Norway’s Statoil and Britain’s SSE have both acquired an additional stake in the Dogger Bank Offshore Wind development site, in the North Sea off the east coast of England, which has a potential generating capacity of up to 4,800 megawatts.
Statoil, a Norwegian multinational oil and gas company, and SSE, a British energy company, announced last week that they had both increased their individual stakes in the Dogger Bank Offshore Wind development site by 12.5% — acquired from original consortium partner, Norway’s hydropower company Statkraft. This brings the owning consortium down to three partners — SSE and Statoil, both of which now own 37.5% stake in the project, and German energy company Innogy, which retains its original 25% stake.
“Dogger Bank represents a unique opportunity for the UK to develop secure, sustainable and cost-competitive energy from its world-class wind resource,” said Stephen Bull, Statoil’s senior vice president for offshore wind. “By increasing our share, we strengthen Statoil’s long-term portfolio materiality and gain additional optionality. This is in line with our strategy to gradually complement Statoil’s oil and gas portfolio with profitable renewable energy and other low-carbon solutions.”
“This acquisition represents the next step in the development of the Dogger Bank Offshore Wind development, SSE will continue to work alongside the remaining partners in the Forewind consortium to progress these projects,” added Mike Seaton, Director of Development (Wholesale) SSE.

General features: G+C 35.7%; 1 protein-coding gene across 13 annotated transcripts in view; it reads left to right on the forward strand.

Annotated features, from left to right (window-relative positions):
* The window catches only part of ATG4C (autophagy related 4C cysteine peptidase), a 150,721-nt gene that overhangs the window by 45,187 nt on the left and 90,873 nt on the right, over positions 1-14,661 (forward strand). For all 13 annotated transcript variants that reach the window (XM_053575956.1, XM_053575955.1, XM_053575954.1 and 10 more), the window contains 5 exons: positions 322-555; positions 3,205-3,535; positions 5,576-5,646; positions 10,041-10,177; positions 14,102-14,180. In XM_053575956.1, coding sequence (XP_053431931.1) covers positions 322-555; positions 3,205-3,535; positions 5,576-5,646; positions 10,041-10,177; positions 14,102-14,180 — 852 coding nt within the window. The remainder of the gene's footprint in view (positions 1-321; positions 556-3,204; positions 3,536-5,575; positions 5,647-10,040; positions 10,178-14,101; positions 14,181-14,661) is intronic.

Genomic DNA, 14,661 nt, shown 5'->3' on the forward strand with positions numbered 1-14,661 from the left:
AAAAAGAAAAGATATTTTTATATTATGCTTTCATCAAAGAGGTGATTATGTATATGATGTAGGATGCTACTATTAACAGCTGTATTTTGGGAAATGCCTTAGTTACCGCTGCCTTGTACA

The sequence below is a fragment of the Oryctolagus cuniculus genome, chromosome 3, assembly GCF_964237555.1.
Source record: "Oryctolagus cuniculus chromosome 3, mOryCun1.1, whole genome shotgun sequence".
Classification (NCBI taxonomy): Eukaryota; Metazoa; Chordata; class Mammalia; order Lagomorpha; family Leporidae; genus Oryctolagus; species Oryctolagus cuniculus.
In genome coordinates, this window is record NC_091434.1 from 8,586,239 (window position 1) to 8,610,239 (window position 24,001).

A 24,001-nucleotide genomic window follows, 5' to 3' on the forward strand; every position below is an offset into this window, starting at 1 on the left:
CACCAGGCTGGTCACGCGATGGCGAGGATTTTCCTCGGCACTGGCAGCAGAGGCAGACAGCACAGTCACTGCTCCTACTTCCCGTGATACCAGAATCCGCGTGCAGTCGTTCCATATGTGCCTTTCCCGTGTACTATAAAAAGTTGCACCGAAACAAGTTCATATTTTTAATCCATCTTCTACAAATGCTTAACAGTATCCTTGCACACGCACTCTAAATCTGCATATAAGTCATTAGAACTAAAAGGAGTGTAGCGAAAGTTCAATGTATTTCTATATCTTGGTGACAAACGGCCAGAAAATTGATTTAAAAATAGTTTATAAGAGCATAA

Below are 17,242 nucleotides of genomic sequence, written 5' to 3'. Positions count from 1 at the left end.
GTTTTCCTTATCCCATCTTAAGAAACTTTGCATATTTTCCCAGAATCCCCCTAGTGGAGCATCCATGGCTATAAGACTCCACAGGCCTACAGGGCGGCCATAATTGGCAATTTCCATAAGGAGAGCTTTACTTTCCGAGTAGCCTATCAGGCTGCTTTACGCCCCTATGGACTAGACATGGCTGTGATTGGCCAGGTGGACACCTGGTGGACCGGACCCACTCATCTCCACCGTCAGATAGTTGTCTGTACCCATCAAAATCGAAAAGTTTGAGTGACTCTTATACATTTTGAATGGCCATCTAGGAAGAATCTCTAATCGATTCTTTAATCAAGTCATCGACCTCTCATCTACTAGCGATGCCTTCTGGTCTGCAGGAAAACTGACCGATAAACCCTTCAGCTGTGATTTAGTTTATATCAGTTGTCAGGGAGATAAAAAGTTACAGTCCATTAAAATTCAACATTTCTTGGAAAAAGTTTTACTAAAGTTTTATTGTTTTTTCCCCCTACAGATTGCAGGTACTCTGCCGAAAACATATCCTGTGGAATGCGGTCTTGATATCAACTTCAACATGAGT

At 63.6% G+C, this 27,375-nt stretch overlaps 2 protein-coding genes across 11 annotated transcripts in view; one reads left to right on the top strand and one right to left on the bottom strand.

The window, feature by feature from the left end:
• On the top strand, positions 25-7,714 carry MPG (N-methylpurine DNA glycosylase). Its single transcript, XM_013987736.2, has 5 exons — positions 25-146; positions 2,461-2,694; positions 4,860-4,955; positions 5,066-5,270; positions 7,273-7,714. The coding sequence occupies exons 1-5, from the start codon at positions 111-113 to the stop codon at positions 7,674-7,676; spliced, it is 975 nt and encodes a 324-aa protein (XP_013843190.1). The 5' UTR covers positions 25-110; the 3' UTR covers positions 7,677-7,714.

Both companies, in their press releases, describe the Dogger Bank Offshore Wind site as comprising four separate projects being developed by their consortium, granted planning permission during 2015. Located in the North Sea off the coast of England, the wind farms have a potential generating capacity of up to 4,800 megawatts (MW), or 4.8 gigawatts (GW). Of course, this is well down on the original expectation from the Dogger Bank plans originally put forward several years ago, which at the time envisioned up to 9 GW. In early 2014 this was decreased to 7.2 GW across the whole site, only to apparently have been dropped further by February 2015 — when one of the four sites, the Dogger Bank Creyke Beck site, was intended to be 2.4 GW.
The saga continued a few months later, when in August the Forewind consortium announced planning consent for the Dogger Bank Teesside A & B, with a combined 2.4 GW. Only a few days later, however, Forewind announced it was backing away from developing Dogger Bank Teesside C & D, which would have added a further 2.4 GW.
What we are left with, then, is four separate projects, each of which is 1.2 GW in size — Dogger Bank Creyke Beck A & B and Dogger Bank Teesside A & B. In the end, it all works out, but the road to here has been a bumpy one.
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